The varied nature of alcohol addiction leads to varying subtypes with different challenges and characteristics. This blog is an examination of the 5 subtypes of problematic drinking. Each category illustrates the complexity of alcohol addiction. Therefore, this exploration is intended to promote a more in-depth comprehension of several pathways people travel in their quest for recovery.
The 5 Subtypes of Problematic Drinking
- Young Adult Subtype
In general, the biggest subgroup is the young adult subtype (approximately 30%) among people who have alcohol dependence problems. This group begins their alcohol consumption at the age of around 19 and becomes alcohol dependent by the time they are 24. Despite displaying moderately low rates of co-occurring mental health illnesses, they engage in binge drinking episodes with a notable 2.5: 1 male-to-female ratio. This subtype typically involves persons not having steady employment in college and rarely seek any formal treatment. However, should they choose to confront their drinking habit, a 12-step program would be a better option. The pivotal question for individuals in this group becomes, “Is my drinking becoming an issue?”
- Functional Subtype
The functional subtype, which accounts for around 20% of persons struggling with alcoholism, typifies those who are sometimes referred to as “functional alcoholics.” They begin drinking around the age of 18 and develop alcohol dependence around the age of 40. This group is notable for maintaining employment and relationships while having moderate levels of depression and a lower prevalence of most other co-occurring illnesses. While many people in this category use cigarettes, only a handful have comorbid drug use issues. Approximately 60% of this group is male and has the greatest levels of education and wealth among alcoholic subtypes. They are the least likely to face legal troubles as a result of alcohol and have rarely reported problems as a result of their drinking. This subgroup tends to be married, and their lives may appear stable.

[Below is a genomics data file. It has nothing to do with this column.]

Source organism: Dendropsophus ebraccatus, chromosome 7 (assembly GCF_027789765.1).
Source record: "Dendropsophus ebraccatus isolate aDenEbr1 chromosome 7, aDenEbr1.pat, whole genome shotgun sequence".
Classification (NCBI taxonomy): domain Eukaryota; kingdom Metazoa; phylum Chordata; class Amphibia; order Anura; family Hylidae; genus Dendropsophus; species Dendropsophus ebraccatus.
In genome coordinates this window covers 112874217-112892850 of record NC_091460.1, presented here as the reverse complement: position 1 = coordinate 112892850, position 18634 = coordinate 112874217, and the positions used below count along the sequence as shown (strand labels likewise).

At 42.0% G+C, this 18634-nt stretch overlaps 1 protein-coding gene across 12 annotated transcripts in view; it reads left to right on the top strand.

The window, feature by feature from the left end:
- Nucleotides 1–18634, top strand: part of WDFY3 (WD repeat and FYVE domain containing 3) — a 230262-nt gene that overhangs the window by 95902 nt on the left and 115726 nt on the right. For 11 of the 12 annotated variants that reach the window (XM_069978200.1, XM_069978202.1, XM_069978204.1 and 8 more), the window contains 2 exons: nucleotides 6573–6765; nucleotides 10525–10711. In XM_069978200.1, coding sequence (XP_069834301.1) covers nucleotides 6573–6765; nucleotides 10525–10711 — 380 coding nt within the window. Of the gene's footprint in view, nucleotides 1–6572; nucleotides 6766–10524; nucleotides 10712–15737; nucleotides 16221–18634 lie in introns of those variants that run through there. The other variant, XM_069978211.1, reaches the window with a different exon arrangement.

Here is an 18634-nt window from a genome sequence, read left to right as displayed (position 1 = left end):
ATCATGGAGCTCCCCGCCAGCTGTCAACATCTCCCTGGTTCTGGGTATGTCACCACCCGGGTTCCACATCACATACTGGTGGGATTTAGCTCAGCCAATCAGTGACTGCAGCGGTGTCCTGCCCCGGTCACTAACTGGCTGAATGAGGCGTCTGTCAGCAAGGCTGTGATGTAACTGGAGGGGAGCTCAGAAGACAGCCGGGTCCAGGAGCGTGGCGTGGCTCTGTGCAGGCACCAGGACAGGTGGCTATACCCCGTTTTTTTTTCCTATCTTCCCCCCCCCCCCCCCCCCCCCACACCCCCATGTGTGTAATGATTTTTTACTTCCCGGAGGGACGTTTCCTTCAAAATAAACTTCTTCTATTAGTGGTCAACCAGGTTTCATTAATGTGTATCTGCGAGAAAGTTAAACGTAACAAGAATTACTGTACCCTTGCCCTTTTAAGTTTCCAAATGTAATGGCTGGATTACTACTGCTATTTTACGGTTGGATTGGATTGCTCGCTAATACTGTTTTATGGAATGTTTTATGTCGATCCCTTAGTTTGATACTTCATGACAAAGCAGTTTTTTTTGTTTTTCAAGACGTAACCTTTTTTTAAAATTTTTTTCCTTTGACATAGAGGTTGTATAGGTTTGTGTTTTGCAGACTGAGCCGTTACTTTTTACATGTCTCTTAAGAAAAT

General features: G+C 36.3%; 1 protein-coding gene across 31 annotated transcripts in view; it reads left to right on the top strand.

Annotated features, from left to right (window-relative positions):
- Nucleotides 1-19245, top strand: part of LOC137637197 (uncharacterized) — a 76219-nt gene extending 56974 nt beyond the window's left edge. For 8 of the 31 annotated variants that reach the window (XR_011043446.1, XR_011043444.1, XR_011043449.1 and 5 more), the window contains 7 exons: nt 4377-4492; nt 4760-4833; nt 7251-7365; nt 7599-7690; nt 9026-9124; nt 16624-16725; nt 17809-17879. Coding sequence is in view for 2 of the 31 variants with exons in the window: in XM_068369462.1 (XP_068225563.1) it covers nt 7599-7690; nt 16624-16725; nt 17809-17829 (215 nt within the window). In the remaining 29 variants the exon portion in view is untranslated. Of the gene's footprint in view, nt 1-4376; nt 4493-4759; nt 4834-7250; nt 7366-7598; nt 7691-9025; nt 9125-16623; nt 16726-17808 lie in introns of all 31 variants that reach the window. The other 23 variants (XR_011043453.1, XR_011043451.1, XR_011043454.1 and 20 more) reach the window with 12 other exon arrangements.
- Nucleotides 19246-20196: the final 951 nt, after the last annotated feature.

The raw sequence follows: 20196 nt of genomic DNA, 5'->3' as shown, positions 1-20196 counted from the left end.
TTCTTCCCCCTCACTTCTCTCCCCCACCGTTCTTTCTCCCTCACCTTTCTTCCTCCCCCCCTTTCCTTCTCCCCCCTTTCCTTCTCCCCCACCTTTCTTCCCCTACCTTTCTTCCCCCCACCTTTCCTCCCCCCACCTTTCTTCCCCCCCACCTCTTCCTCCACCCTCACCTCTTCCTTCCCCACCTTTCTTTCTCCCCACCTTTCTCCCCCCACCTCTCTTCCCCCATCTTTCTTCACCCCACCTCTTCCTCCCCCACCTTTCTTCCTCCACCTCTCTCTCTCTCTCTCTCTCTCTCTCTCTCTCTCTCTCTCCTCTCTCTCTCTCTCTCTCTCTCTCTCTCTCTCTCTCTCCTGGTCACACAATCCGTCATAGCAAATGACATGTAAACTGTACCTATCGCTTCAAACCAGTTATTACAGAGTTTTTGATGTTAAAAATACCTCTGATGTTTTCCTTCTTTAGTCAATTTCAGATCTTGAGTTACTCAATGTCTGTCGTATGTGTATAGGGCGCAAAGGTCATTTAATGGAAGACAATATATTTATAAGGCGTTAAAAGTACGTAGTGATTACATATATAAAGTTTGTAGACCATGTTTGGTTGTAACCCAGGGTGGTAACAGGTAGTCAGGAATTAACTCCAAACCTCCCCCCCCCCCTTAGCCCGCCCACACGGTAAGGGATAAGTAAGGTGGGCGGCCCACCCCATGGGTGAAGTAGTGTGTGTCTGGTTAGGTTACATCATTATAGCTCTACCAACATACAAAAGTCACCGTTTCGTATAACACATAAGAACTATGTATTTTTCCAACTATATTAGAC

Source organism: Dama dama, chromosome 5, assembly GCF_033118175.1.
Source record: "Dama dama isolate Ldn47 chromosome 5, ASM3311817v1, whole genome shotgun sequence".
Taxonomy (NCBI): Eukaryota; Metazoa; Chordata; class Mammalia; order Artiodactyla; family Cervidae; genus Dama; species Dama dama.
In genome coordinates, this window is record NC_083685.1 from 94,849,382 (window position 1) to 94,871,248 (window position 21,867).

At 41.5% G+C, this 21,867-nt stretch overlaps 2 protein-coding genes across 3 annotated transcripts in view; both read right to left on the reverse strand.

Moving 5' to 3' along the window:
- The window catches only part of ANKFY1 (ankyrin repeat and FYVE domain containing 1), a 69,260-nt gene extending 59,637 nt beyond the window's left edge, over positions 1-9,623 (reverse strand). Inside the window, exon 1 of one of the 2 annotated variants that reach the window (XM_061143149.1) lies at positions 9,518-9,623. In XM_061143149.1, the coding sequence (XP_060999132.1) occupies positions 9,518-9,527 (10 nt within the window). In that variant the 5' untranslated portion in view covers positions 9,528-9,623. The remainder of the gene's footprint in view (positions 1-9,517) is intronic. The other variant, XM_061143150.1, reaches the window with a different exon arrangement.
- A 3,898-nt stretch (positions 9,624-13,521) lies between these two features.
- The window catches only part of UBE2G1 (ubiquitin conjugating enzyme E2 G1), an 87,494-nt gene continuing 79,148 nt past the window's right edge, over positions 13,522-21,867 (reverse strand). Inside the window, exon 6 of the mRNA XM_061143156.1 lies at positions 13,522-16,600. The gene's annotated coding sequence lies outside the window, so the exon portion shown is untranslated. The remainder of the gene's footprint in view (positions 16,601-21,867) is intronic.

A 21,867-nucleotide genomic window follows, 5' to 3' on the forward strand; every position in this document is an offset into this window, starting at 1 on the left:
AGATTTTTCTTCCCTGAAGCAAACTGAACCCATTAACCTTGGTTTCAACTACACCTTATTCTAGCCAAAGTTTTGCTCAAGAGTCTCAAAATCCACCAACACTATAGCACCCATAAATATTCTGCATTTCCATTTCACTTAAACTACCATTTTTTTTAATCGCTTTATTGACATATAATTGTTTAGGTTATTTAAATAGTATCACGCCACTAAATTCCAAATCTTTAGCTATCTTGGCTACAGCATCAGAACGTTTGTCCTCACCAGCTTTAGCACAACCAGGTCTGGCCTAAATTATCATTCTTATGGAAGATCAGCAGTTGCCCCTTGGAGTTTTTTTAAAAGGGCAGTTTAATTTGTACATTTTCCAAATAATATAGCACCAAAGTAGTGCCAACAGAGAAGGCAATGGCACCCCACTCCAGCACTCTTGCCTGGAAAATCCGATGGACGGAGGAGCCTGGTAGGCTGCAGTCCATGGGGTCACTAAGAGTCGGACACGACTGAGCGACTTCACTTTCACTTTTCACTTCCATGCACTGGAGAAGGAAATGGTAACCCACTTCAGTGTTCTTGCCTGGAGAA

- Intermediate Familial Subtype
The intermediate familial subtype, which accounts for around 19% of alcoholics, is notable for starting drinking at a younger age, before clocking 18 years. The onset of alcoholism starts very early, at the age of 32. This subgroup is distinguished by a high prevalence of direct family members with a history of alcoholism. They are also more likely to suffer from bipolar disorder, depression, antisocial personality disorder, and generalized anxiety disorder. This group also has a high rate of addiction to cigarettes, cocaine, and marijuana. Males make up 64% of the intermediate familial subgroup.
- Young Antisocial Subtype
The young antisocial subtype accounts for around 21% of people with problematic drinking. This group begins drinking alcohol at an unusually young age, around 15 or 16 and develops alcohol dependency around the age of 18. More than half of this subgroup has antisocial personality disorder characteristics, which contributes to high rates of depression, obsessive-compulsive disorder, social anxiety, and bipolar disorder. The young antisocial subtype also has the greatest incidence of other drug abuse disorders, such as smoking, marijuana, meth, cocaine, and opiate addiction. More than 75% of this group’s members are men. Among all categories, this subgroup has the lowest levels of income, employment, and education. They also consume more alcohol at once and overall, albeit their frequency of drinking is significantly lower.
- Chronic Severe Subtype
The chronic severe subtype, which accounts for 9% of alcoholics, often begins drinking at the age of 15, with alcohol dependency forming around the age of 29. A large 77% have alcoholic family members, and 47% have antisocial personality disorder. This population has a high prevalence of serious mental health issues and drug abuse. More than 80% experience acute alcohol withdrawal and continuous attempts to quit, with over 90% continuing to drink despite issues.
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